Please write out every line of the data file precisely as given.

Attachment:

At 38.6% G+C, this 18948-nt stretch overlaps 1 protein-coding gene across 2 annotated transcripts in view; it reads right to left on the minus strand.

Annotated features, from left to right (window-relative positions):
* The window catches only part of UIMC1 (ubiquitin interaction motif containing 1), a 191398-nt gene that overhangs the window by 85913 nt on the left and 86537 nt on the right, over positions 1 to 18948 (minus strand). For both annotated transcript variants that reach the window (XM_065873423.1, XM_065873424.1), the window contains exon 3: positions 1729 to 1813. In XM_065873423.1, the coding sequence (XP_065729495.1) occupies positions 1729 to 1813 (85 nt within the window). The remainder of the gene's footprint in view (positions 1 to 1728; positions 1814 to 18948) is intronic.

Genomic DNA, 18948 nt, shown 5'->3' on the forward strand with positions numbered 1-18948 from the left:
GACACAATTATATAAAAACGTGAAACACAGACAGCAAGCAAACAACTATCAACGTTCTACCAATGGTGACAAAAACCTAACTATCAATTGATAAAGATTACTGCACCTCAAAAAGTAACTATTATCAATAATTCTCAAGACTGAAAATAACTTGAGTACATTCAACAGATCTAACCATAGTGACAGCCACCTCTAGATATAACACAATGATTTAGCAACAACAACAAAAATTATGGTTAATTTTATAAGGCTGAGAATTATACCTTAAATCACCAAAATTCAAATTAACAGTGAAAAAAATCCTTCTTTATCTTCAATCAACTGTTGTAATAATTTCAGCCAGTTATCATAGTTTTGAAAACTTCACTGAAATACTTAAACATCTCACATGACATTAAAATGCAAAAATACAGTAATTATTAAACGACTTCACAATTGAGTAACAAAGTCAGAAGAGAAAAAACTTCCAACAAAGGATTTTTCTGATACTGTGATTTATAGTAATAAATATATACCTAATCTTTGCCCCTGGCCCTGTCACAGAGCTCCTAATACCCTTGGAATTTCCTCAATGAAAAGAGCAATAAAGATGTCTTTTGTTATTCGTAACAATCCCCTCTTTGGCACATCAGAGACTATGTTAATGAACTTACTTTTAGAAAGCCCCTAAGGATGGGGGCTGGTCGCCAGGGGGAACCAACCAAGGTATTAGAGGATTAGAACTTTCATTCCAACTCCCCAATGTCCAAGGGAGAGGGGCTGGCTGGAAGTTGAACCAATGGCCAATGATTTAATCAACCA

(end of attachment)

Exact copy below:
At 38.6% G+C, this 18948-nt stretch overlaps 1 protein-coding gene across 2 annotated transcripts in view; it reads right to left on the minus strand.

Annotated features, from left to right (window-relative positions):
* The window catches only part of UIMC1 (ubiquitin interaction motif containing 1), a 191398-nt gene that overhangs the window by 85913 nt on the left and 86537 nt on the right, over positions 1 to 18948 (minus strand). For both annotated transcript variants that reach the window (XM_065873423.1, XM_065873424.1), the window contains exon 3: positions 1729 to 1813. In XM_065873423.1, the coding sequence (XP_065729495.1) occupies positions 1729 to 1813 (85 nt within the window). The remainder of the gene's footprint in view (positions 1 to 1728; positions 1814 to 18948) is intronic.

Genomic DNA, 18948 nt, shown 5'->3' on the forward strand with positions numbered 1-18948 from the left:
GACACAATTATATAAAAACGTGAAACACAGACAGCAAGCAAACAACTATCAACGTTCTACCAATGGTGACAAAAACCTAACTATCAATTGATAAAGATTACTGCACCTCAAAAAGTAACTATTATCAATAATTCTCAAGACTGAAAATAACTTGAGTACATTCAACAGATCTAACCATAGTGACAGCCACCTCTAGATATAACACAATGATTTAGCAACAACAACAAAAATTATGGTTAATTTTATAAGGCTGAGAATTATACCTTAAATCACCAAAATTCAAATTAACAGTGAAAAAAATCCTTCTTTATCTTCAATCAACTGTTGTAATAATTTCAGCCAGTTATCATAGTTTTGAAAACTTCACTGAAATACTTAAACATCTCACATGACATTAAAATGCAAAAATACAGTAATTATTAAACGACTTCACAATTGAGTAACAAAGTCAGAAGAGAAAAAACTTCCAACAAAGGATTTTTCTGATACTGTGATTTATAGTAATAAATATATACCTAATCTTTGCCCCTGGCCCTGTCACAGAGCTCCTAATACCCTTGGAATTTCCTCAATGAAAAGAGCAATAAAGATGTCTTTTGTTATTCGTAACAATCCCCTCTTTGGCACATCAGAGACTATGTTAATGAACTTACTTTTAGAAAGCCCCTAAGGATGGGGGCTGGTCGCCAGGGGGAACCAACCAAGGTATTAGAGGATTAGAACTTTCATTCCAACTCCCCAATGTCCAAGGGAGAGGGGCTGGCTGGAAGTTGAACCAATGGCCAATGATTTAATCAACCA